Richard will sell you correct decals directly once provenance is confirmed. They are not cheap, but they are lovely. And correct.
...Mr Sachs is the guy who tol' me to contact Joe Bell. As god is my witness.
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Old 07-10-20, 10:58 PM
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Look I hate to be the bearer of bad news and so sorry that nobody else was brave enough to tell you but the entire frame is trashed and you should send it to me so I can get it to the proper metal recyclers so it doesn't further harm the planet or get anyone killed. I work with some good recycling centers that make sure deadly frames and headsets like that don't wind up in the wrong hands and kill again.

Tell your friend I am saving their life but know I am not a hero for doing this just a regular schmuck trying to do a little good.
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Old 07-11-20, 06:52 AM
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Originally Posted by WizardOfBoz View Post
All the guys I respect say the same thing: use a triangular file to chase just those last few threads. Start with the file in a good thread, get it up near where the crud is, then gently see if you can get the crud off. Observe where the file is cutting and repeat. Easy does it.

I would NOT use a die to chase those threads.

BTW, you could also use a thread restoring file (probably a 24 tpi one) as below:


These Nicholson thread restorers are excellent for doing what you need. Just make sure you match the thread pitch. The damage on your fork is minor and should be easy to resolve.
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Old 07-11-20, 10:01 AM
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Originally Posted by Moe Zhoost View Post
These Nicholson thread restorers are excellent for doing what you need. Just make sure you match the thread pitch. The damage on your fork is minor and should be easy to resolve.
Like anything else, they can more quickly dig you into a deeper hole if not used correctly. I think that patience and a light touch with a threesquare, pippin, or crossing pattern file is the best approach for the OPs issue. https://www.gesswein.com/c-136-swiss...and-files.aspx
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Old 07-12-20, 09:56 AM
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I've had mixed luck with files for jobs like that. A thread chase is risky because you first need to thread it on. With a screwed up first thread there is a high chance of cross threading.

With the picture you have a pointed awl might help you reshape that first thread. Just drag it though the root of the thread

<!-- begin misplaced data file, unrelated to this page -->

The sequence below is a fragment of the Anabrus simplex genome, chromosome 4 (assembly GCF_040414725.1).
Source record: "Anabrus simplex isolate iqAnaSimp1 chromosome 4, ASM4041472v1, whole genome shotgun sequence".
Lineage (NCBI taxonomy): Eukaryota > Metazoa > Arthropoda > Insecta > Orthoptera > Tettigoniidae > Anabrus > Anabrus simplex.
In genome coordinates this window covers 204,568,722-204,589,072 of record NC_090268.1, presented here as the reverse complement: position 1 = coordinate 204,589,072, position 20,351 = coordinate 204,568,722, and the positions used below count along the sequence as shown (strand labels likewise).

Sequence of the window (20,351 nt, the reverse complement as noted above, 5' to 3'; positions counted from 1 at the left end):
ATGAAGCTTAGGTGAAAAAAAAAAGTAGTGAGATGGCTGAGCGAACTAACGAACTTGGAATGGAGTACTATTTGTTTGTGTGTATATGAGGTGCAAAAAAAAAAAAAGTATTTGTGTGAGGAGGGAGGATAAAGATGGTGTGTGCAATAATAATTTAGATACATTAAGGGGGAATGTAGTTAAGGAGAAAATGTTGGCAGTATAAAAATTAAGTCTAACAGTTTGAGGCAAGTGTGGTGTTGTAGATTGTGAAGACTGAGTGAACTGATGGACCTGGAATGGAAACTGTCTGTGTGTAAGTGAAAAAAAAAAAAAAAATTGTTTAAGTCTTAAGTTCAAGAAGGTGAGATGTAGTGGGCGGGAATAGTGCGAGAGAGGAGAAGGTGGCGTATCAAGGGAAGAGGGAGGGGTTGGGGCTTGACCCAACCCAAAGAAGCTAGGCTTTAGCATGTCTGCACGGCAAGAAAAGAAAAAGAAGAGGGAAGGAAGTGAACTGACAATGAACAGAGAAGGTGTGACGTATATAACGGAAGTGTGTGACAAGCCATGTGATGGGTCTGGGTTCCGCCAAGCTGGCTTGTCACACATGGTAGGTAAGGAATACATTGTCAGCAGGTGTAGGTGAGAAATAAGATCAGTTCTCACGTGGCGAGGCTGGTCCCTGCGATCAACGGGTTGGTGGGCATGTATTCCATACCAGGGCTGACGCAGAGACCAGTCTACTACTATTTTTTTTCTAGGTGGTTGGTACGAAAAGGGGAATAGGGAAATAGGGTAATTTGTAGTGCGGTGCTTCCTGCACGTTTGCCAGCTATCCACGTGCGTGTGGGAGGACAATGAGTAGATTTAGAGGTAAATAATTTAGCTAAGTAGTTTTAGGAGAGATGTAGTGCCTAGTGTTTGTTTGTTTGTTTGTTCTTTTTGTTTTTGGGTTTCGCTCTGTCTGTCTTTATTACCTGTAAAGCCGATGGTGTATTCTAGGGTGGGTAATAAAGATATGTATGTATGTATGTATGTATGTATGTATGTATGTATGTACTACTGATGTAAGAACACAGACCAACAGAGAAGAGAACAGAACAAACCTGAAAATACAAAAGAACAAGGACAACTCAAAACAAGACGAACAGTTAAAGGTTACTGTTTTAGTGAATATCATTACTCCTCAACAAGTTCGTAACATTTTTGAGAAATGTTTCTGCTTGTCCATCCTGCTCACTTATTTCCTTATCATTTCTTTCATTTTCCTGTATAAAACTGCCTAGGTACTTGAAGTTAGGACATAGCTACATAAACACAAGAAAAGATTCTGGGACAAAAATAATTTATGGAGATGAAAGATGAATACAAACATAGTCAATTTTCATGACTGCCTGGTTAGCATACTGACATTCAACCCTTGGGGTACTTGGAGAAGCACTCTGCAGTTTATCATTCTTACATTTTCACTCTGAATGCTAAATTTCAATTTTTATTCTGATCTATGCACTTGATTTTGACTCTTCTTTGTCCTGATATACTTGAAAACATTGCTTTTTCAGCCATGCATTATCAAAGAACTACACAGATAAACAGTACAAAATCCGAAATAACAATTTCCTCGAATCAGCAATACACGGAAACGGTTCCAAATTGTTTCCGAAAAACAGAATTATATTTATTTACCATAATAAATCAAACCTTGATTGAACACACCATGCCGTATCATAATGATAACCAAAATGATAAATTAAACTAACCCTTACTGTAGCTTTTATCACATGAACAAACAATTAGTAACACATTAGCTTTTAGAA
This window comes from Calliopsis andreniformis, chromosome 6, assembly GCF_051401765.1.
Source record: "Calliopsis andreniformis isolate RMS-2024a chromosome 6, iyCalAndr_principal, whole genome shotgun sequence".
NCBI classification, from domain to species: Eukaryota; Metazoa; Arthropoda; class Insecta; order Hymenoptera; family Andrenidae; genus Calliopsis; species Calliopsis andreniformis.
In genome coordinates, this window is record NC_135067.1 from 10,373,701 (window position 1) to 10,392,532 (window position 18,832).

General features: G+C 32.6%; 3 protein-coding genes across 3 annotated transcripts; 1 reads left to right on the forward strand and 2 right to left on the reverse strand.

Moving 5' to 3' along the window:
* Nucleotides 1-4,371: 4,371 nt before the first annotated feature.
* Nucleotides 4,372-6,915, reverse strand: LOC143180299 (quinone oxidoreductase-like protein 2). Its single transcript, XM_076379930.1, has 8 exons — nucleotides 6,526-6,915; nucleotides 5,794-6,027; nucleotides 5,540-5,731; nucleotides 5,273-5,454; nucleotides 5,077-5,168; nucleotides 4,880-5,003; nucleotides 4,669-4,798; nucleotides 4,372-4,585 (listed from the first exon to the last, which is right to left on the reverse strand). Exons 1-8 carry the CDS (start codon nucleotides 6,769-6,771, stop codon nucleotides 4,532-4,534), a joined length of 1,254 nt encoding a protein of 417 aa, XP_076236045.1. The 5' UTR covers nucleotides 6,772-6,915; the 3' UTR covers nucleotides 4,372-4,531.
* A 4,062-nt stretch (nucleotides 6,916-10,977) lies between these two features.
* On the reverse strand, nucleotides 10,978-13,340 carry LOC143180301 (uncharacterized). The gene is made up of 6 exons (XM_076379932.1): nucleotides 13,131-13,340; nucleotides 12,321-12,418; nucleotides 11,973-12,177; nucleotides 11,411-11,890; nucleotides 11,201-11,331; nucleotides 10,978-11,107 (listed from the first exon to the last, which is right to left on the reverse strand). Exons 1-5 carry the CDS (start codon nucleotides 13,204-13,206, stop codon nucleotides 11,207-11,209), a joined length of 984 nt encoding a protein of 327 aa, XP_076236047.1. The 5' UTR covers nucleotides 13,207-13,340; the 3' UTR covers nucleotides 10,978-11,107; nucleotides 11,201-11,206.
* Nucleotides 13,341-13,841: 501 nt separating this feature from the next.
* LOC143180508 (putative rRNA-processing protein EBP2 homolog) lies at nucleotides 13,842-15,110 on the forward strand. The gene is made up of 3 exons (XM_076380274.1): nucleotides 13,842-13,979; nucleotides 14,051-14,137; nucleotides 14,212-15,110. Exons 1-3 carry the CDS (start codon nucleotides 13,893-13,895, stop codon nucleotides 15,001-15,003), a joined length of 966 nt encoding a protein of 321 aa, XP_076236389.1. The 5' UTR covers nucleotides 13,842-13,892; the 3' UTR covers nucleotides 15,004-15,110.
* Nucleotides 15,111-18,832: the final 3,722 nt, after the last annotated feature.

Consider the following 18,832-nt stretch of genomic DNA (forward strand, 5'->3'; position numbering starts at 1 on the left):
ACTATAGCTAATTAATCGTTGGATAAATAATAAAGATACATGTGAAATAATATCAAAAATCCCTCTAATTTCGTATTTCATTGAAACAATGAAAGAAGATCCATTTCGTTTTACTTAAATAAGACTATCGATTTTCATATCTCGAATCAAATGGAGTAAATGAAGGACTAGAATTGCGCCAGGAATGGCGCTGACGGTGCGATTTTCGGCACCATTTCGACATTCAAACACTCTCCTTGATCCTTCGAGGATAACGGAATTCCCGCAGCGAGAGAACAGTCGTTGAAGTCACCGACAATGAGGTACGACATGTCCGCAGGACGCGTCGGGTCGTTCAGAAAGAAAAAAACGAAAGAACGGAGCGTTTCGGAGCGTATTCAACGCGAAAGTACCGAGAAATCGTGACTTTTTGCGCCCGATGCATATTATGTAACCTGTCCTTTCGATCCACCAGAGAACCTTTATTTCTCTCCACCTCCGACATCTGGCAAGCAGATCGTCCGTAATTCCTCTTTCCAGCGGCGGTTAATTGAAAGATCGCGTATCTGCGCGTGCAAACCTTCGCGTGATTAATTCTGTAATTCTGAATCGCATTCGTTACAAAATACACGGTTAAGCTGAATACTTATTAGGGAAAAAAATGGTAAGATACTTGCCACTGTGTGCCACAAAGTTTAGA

Don't know that I would use a thread restoring file for just the top thread.

Like someone else said if you have sufficient thread engagement you can generally afford to lose the first thread or so. I have a small belt sander used for sharpening knives. With a light touch and fine grit you can probably *taper* off that first thread so you can get to the clean one below it. I would only do that after cleaning it up with the awl.

Excellent read

https://www.parktool.com/blog/repair...hread-concepts

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Old 07-12-20, 11:42 AM
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Originally Posted by WizardOfBoz View Post
All the guys I respect say the same thing: use a triangular file to chase just those last few threads. Start with the file in a good thread, get it up near where the crud is, then gently see if you can get the crud off. Observe where the file is cutting and repeat. Easy does it.

I would NOT use a die to chase those threads.

BTW, you could also use a thread restoring file (probably a 24 tpi one) as below:






..


NB: Each is 4 sided, + double ended, so 8 different thread pitches on one tool.
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Old 07-12-20, 04:00 PM
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Like others said, clean up with needle file, and run a steel nut up and down the thing a few times. It'll be fine.
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Old 07-12-20, 06:15 PM
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I was a tool and die maker by trade and I would strongly suggest not to start fooling around its files and misc. thread files. Find a bike a bike shop with proper head tube die threader to clear up the fork. I work as a mill right as well and still it would be a last choice to start fooling around with a needle file.
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Old 07-12-20, 06:32 PM
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Originally Posted by velopig View Post
I was a tool and die maker by trade and I would strongly suggest not to start fooling around its files and misc. thread files. Find a bike a bike shop with proper head tube die threader to clear up the fork. I work as a mill right as well and still it would be a last choice to start fooling around with a needle file.
Personally I'd rather take my chances with my own experience and knowledge than having some 20 something at the LBS who's never seen a threaded headset attempting to run the die over it. From the photos, he basically has to clean up the first thread and kind of make a higbee cut and he's good to go.
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Old 07-12-20, 06:53 PM
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Isn't it just the first thread that is boogered up? Just file that away with a flat bastard file or lightly touch it on a belt sander with the belt running toward the inside of the tube. A belt sander on a stand would be my preference, then a flat file, then a hand held belt sander. Heck even a strip of emery cloth.

A die will be an issue because this is on the starting thread of the tube. A thread file will be an issue because you don't need to remove any material but that ugly burr on the first thread. You might can get away with a triangular file, but you will be removing material of the thread that is not messed up too. If you use a triangular file, use it like you would a flat file or sanding belt and go across from outside to inside.